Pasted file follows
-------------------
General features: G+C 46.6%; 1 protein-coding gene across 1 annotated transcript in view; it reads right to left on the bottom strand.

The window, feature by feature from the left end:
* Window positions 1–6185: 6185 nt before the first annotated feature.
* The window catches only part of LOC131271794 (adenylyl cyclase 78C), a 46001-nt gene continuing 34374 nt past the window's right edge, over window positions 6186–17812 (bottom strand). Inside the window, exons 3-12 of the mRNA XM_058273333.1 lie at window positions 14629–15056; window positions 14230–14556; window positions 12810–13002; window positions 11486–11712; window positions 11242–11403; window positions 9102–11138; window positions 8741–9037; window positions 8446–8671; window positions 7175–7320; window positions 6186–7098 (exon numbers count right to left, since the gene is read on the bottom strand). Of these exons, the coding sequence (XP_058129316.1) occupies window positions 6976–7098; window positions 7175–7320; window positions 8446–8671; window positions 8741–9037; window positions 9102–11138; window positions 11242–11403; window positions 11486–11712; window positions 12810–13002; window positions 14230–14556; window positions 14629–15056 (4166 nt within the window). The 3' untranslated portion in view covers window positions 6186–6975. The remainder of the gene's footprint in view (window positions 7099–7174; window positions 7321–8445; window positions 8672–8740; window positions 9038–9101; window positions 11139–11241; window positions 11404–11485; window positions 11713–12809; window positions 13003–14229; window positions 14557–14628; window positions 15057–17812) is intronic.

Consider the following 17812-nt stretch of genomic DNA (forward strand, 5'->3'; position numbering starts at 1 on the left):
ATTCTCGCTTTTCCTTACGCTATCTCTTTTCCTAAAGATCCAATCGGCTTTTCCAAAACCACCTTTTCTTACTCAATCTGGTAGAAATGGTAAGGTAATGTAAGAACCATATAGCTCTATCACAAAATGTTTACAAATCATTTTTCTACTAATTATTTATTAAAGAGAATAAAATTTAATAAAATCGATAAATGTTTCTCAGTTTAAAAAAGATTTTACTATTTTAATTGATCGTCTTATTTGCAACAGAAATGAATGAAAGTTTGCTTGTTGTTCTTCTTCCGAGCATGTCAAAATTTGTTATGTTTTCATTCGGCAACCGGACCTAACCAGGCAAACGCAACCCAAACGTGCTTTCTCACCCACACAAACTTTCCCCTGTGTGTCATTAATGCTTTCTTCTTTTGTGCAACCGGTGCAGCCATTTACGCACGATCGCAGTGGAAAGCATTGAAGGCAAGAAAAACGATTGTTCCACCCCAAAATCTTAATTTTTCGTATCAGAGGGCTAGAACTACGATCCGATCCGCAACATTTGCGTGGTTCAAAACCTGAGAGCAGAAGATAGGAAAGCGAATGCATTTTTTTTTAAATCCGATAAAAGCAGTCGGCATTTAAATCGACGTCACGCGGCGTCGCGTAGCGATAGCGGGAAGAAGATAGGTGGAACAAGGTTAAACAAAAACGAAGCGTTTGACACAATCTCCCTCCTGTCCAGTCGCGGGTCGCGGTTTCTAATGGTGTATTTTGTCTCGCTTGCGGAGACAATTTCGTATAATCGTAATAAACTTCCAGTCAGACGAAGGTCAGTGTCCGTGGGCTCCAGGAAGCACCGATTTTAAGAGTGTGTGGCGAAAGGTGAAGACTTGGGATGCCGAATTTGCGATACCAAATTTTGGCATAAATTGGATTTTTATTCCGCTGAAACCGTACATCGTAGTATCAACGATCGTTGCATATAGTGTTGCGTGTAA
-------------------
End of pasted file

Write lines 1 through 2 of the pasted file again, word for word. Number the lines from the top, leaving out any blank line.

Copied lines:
General features: G+C 46.6%; 1 protein-coding gene across 1 annotated transcript in view; it reads right to left on the bottom strand.

The window, feature by feature from the left end: